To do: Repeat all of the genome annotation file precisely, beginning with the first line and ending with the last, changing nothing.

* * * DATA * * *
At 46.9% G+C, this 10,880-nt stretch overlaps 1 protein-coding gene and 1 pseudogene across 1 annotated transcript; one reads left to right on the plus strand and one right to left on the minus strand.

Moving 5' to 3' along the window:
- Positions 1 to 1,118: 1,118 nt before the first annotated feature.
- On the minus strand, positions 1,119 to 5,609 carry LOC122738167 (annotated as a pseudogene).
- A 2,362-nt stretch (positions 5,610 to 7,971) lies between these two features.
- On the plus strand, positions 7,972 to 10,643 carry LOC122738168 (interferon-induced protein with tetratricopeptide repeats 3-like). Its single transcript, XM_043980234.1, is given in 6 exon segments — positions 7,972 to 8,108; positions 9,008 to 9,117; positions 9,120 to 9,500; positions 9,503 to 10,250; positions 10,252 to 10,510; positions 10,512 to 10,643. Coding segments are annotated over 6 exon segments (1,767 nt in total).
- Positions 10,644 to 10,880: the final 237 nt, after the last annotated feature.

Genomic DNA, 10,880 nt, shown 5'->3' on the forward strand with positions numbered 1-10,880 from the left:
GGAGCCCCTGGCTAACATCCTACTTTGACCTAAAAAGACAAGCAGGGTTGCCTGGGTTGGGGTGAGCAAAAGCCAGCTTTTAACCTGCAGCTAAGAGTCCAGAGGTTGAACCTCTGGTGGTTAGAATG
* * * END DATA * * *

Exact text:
At 46.9% G+C, this 10,880-nt stretch overlaps 1 protein-coding gene and 1 pseudogene across 1 annotated transcript; one reads left to right on the plus strand and one right to left on the minus strand.

Moving 5' to 3' along the window:
- Positions 1 to 1,118: 1,118 nt before the first annotated feature.
- On the minus strand, positions 1,119 to 5,609 carry LOC122738167 (annotated as a pseudogene).
- A 2,362-nt stretch (positions 5,610 to 7,971) lies between these two features.
- On the plus strand, positions 7,972 to 10,643 carry LOC122738168 (interferon-induced protein with tetratricopeptide repeats 3-like). Its single transcript, XM_043980234.1, is given in 6 exon segments — positions 7,972 to 8,108; positions 9,008 to 9,117; positions 9,120 to 9,500; positions 9,503 to 10,250; positions 10,252 to 10,510; positions 10,512 to 10,643. Coding segments are annotated over 6 exon segments (1,767 nt in total).
- Positions 10,644 to 10,880: the final 237 nt, after the last annotated feature.

Genomic DNA, 10,880 nt, shown 5'->3' on the forward strand with positions numbered 1-10,880 from the left:
GGAGCCCCTGGCTAACATCCTACTTTGACCTAAAAAGACAAGCAGGGTTGCCTGGGTTGGGGTGAGCAAAAGCCAGCTTTTAACCTGCAGCTAAGAGTCCAGAGGTTGAACCTCTGGTGGTTAGAATG